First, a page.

Software today is almost as daunting as it is when it comes to purchasing camera bags, lenses, accessories and the like.
It used to be that no matter what you did, you somehow wound up with Adobe image processing software. There is nothing wrong with that, because Adobe has served the needs of the photographer for a long time and will continue to do so I think for a long time to come.
But image processing software today has expanded the choices that we all have, some good and some not so good. But this is not a critique of any one software but simply some thoughts on where we are today with the choices we have.
The players are Adobe, Skylum/Luminar, On1, Iridient, Dxo, Alien Skin. I mention these because they are all excellent programs and most of them have extensive options for processing an image and they happen to represent a big chunk of users. In many cases photographers will have one or more of these applications on their computers and in the case of Adobe you might have Lightroom on a tablet as well.
Adobe more than anyone else has the best if the only true eco system through their creative cloud which enables users to work from anywhere on almost anything at anytime because of their across the board syncing of all types of files, especially raw files. For that reason alone I have to have Adobe so I can work on my Ipad Pro when I am out and about taking pictures or just sitting in a coffee-house catching up to some of my imaging work.
But for desktop users, Adobe, while advancing their software is really not advancing features that are deemed creative necessities for photographers.
So where does it all stand. Alien Skin has pretty darn good image management and excels in the fact that they have the best film presets out of anyone. And some of these presets, especially for black and white work are outstanding. —– On1 Photo Raw is also a very good image management system and has continued its feature rich layer technology and the use of presets and textures to enhance images. But there is a fatal flaw in the software in that it needs pretty powerful, very current graphic card capability in order to work fast and not crash. — Dxo has always been best at handling things like noise and image clarity (except for Fuji) but they are in financial trouble and it is hard to say where they are going.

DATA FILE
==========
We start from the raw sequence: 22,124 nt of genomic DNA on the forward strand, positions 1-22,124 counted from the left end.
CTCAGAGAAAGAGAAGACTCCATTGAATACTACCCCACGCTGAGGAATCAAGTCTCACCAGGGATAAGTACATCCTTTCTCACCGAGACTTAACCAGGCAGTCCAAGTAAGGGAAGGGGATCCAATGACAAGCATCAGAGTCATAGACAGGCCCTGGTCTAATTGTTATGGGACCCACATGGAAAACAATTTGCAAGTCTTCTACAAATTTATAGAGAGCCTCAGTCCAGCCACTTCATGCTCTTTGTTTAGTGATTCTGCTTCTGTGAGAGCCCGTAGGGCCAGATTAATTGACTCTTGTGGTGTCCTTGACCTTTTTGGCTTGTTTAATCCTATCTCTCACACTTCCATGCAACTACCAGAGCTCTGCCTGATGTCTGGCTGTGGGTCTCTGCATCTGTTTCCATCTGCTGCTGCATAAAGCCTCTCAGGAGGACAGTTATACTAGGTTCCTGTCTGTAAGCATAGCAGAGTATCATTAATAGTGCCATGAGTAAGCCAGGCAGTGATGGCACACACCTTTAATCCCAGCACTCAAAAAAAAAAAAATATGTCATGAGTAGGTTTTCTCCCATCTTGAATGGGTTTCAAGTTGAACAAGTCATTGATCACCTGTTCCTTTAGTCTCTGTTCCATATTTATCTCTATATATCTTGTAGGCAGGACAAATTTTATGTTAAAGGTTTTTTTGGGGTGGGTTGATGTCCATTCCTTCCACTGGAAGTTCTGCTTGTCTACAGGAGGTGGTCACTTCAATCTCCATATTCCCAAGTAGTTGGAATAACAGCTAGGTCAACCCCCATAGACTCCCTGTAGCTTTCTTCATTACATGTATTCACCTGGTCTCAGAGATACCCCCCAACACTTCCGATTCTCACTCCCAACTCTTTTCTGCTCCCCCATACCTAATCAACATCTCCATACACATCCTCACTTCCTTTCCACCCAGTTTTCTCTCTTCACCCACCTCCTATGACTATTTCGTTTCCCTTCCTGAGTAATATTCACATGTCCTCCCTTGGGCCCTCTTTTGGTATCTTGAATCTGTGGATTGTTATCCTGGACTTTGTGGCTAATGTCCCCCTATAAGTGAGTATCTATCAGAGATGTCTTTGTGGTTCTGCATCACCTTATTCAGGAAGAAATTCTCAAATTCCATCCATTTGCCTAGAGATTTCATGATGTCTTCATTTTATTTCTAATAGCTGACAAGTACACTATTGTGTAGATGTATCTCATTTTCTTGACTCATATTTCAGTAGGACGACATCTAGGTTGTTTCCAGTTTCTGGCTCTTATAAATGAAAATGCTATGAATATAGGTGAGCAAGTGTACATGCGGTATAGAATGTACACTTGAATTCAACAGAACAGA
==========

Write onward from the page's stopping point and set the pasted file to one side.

This brings me to Skylum/Luminar. This company started out as a plug-in provider for Adobe products, and had some of the best image enhancement plug-ins in the business which added abilities that Adobe did not have and in some cases still does not have. But it was not all that long ago that the youngsters who started Luminar decided to make a stand alone program. It had its problems with speed, and at times did not quite give users the performance they wanted, but the company unlike most others reached out for real feedback and slowly implemented changes which brought them to a place that beyond the state of the art processing that other companies still struggle to give us as photographers. But the final thing they needed to do, and had promised early on to do was provide a digital asset management capability forcing users to rely upon other software to provide the DAM.
That is all about to change and the link I have given you will lead you to the next phase this company is about to unleash, which is the promised DAM as well as a revision to an already great interface which is truly designed for a photographers needs.
So take some time to read about where they are heading and about promises kept. All of this at a price of $69.00. No subscription, just inexpensive and more capable than any other software out there.
Am I saying buy it? No! But I might recommend you try it free and see what it is capable of giving the photographer. It can either be the simplest interface or the most complex depending upon one’s needs.